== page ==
Recent History – 1999
Aug. 5, 1999
By Kelly Henschel, Daily News Staff
As the wheat pours from the back of Steve Feschuk’s truck, it is a bittersweet moment.
The Bonanza farmer watches as the golden flow is swallowed up by the grating in the floor, as elevator manager Deanna Boyle snaps a picture. It is the last time such an act will be performed at the Cargill AgHorizons grain elevator in Dawson Creek. As of Wednesday afternoon, the long-time landmark on the Alaska Highway will be empty, set for demolition later this month.
“I’d like to be around to see that, because I was there when it was built, so I’d like to be around when it comes down”, says Harry Schmidt, who managed the elevator for 22 years until his departure in 1992. Built by National Grain in 1963, the elevator was part of a complex including the feed mill and store that is now Peavey Mart, and was considered to be one of the hubs of Peace country grain operations, Schmidt says.
In 1974 Cargill bought out National Grain. The feed mill burnt down shortly thereafter, but millions of tonnes of grain were still to go through the facility in the following years.
“In the early years when they had the feed mill, … we probably had about 50 per cent of the business,” Schmidt says.
Farmers came to the elevator from all over the B.C. and Alberta Peace, and the main bulk of the grain was shipped down to the Fraser Valley area.
“It was one of the top locations for the company at that time,” he says, considering there were eight or 10 elevators in town at the time. “We had the volume of business, it was a major part of the market then. It’s too bad that changed and it’s getting closed.”
Thirty-six years later, the elevator is being shut down, in part because of safety concerns and in part because of new techniques being used to move grain, says Mike Burton, Cargill’s regional supervisor for the Peace area.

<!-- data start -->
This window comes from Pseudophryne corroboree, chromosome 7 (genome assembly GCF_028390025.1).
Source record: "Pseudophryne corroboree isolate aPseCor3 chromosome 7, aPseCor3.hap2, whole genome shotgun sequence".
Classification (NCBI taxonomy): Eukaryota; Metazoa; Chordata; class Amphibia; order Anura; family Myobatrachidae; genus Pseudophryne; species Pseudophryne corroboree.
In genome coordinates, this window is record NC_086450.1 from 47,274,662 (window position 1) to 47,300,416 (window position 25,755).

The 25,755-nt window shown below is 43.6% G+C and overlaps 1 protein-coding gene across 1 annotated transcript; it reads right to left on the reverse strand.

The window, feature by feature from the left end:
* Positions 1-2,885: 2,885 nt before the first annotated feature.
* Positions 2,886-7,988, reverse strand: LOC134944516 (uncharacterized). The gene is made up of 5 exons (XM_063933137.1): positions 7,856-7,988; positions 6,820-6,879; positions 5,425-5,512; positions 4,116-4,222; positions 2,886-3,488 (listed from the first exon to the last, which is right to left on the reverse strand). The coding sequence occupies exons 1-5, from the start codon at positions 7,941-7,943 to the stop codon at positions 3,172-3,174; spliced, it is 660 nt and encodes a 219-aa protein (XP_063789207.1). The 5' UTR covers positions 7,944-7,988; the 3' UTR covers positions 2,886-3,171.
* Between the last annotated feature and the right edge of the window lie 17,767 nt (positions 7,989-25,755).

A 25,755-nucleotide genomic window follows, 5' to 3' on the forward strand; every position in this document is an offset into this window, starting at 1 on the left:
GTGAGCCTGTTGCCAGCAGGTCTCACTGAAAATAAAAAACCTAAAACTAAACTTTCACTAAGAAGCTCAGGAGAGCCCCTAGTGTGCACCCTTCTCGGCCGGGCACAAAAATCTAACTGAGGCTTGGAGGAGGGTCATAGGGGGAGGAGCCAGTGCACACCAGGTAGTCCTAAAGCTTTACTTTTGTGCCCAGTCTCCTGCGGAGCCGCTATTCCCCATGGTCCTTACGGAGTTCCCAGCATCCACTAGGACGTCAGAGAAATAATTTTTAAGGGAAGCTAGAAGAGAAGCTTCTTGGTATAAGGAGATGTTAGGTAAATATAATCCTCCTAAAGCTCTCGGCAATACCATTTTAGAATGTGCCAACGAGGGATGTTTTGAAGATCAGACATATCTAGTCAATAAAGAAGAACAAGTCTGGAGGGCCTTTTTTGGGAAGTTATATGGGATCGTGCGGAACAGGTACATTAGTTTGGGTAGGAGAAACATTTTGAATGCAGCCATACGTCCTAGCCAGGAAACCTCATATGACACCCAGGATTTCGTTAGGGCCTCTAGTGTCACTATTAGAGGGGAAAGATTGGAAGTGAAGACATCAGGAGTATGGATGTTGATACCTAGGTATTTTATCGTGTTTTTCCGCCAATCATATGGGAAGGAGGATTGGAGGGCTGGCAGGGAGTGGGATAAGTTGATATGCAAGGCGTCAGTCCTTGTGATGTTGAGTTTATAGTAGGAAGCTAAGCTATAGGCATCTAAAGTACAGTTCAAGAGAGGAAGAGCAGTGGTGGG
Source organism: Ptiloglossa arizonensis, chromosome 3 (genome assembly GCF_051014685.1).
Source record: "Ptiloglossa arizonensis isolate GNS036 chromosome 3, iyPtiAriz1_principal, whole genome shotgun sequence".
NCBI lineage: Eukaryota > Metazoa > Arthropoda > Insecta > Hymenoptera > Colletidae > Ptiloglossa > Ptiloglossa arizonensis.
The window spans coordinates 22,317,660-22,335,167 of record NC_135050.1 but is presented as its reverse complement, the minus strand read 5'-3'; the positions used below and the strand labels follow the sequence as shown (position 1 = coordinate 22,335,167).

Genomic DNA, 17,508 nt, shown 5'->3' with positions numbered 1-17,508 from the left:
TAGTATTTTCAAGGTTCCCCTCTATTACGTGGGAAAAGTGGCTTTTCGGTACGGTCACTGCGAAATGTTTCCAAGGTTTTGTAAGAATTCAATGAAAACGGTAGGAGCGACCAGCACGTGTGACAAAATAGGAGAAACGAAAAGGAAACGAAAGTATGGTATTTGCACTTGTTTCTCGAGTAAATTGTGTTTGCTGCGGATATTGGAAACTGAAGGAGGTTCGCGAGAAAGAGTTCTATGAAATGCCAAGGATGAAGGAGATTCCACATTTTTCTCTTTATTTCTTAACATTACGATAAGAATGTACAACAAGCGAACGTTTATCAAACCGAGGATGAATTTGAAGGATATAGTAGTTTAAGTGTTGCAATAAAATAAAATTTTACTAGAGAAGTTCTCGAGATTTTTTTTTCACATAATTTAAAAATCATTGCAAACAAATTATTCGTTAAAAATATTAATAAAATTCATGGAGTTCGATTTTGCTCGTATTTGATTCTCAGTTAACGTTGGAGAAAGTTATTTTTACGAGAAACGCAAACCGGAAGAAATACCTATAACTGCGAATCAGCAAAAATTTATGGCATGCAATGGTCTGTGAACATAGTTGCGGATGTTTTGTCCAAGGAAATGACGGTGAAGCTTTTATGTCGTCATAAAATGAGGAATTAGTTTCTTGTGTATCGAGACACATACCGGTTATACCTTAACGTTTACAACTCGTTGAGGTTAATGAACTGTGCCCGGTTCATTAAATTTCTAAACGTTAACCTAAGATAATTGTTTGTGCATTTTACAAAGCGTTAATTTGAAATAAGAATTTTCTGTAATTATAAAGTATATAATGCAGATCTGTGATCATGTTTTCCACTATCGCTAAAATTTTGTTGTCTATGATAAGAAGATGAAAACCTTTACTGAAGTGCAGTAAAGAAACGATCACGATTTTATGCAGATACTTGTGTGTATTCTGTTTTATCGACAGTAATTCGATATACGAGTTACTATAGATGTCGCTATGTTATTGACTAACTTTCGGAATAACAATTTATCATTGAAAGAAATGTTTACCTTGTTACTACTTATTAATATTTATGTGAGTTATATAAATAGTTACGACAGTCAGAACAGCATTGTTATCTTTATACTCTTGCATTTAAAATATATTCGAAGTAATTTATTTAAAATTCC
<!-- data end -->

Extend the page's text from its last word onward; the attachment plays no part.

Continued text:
“There’s changing markets in western Canadian agriculture,” he says. “Dawson Creek is still going to be a big part of the business for Cargill, we’re just not going to have a physical structure there.”
Cargill will instead be moving to more off-farm interaction with the producers, and a representative will work with producers to set up individual programs.
“We’re trying to get more personal with our customers,” Burton says.
Grain, meanwhile, will be shipped to Cargill facilities in Fort St. John or Rycroft, Alberta or will be sold directly to purchasers such as feedlots or livestock yards, wherever they can get the best price, Burton says.
Boyle will continue to operate the Cargill office in Dawson Creek as the marketing representative, and looks forward to the opportunity of getting out to the farms and meeting with the producers.
“I guess the one thing I want to stress is that Cargill isn’t moving from Dawson, if anything I want to make it stronger and have more time to spend with the producers,” she says.
Still, she says, it’s kind of sad to see the old elevator go.
“It’s part of our history,” she says. “You spend a lot of hours here, you get where you feel like a lot of the farmers are like relatives.”
Boyle will be in the office (782-5833) until Aug. 13 and is available to answer any questions and concerns.